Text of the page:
Sixgill sharks tend to spend a significant amount of time in their hypothesized nursery area, Puget Sound, WA, USA (Andrews et al. 2010). Their movement patterns suggest relatively small home ranges and site fidelity until they are documented leaving Puget Sound (Andrews et al. 2010). This localized pattern of sixgill abundance offered a unique opportunity to sample multiple sharks within relatively small areas of time and space. In this study, we investigated the genetic diversity and relatedness of sixgill sharks found within Puget Sound. Specifically, we asked two questions: (1) How much genetic diversity is found within sixgill sharks in Puget Sound? and (2) What is the level of genetic relatedness within and among sixgills in Puget Sound? In addition, we were able to opportunistically investigate multiple paternity within a single litter from a female having 71 full term pups when she beached in southern Puget Sound.

Methods

Study location

Puget Sound is a fjord-like estuary located in northwest Washington State and covers an area of about 2,330 km2, including 3,700 km of coastline. The human population in the greater Puget Sound region is about 3.6 million, and 52% of the shoreline in the main Puget Sound basin has been modified by human activities (Puget Sound Action Team State of the Sound Report 2009, http://www.psp.wa.gov/sos2009.php).

Field collections

We collected DNA tissue samples from over 300 sixgill sharks in Puget Sound from 2003–2007. DNA samples were collected from sixgill sharks beneath the Seattle Aquarium (n = 29) every other month from 2003 to 2005 or from sharks collected during 107 longline sets conducted by WDFW and NOAA Fisheries from 2003 to 2007 (n = 295). During genetic sampling, sharks were externally marked with disk and/or Floy© tags for possible identification in the future.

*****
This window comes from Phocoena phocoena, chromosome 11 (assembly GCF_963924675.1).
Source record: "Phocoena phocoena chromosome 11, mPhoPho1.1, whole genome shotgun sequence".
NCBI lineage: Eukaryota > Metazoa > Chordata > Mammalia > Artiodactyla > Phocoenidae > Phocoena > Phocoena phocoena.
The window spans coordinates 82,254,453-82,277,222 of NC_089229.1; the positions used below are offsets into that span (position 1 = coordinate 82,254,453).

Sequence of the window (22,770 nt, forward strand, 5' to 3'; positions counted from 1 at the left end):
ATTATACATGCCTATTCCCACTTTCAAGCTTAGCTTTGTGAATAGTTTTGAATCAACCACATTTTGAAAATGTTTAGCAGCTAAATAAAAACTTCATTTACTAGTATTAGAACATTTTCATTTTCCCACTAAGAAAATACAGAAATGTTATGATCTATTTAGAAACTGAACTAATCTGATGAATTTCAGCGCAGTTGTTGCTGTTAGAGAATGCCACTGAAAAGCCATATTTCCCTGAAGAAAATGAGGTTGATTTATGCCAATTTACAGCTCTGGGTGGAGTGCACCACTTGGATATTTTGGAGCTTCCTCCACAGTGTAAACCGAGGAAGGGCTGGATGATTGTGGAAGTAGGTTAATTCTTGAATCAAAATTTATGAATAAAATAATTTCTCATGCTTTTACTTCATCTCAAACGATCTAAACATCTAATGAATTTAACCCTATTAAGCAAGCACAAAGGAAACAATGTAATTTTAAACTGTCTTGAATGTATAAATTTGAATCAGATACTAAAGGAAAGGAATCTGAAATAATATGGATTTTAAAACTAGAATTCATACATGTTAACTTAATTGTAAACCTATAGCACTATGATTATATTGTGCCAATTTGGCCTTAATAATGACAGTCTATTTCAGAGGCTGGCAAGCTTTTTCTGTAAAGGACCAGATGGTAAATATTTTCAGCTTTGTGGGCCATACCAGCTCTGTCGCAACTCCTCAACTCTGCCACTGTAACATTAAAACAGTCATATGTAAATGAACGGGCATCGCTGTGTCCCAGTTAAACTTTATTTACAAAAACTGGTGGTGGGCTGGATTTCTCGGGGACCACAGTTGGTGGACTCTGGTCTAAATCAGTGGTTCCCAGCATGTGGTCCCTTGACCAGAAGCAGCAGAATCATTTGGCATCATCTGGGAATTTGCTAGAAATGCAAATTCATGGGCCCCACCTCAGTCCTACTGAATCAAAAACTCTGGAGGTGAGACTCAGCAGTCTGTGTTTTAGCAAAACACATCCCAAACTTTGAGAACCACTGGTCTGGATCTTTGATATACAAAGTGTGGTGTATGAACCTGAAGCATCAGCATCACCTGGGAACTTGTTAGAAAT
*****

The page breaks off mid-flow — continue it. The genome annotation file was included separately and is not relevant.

At the Seattle Aquarium, a 3 m2, partially enclosed underwater research station was constructed at 20 m depth to observe, videotape, tag, and collect DNA samples from sixgill sharks. To attract sharks, ~200 l of fresh frozen fish carcasses were placed 1 m west of the research area during bi-monthly research events. SCUBA divers used an extendable Seahorse Graphite 2.1 m pole spear with a biopsy punch to collect 2–3 mm-diameter DNA samples in situ from along the lateral surface dorsal to the lateral line without restraint of the shark (Kohler and Turner 2001). During longline fishing operations conducted from 2003 to 2007 (Williams et al. 2010), WDFW and NOAA collected a 0.5 cm2 DNA sample from the caudal fin of each sixgill shark.

A “set” for the Seattle Aquarium consisted of all sharks sampled during the 48 h in each of the bi-monthly research events, while a “set” for longline sampling included all sharks collected on the same longline set. Geographic distribution of sets is shown in Fig. 1, while complete descriptions of longline sets (date, latitude and longitude, set time and number of sixgills caught) is found in Appendix Table 4.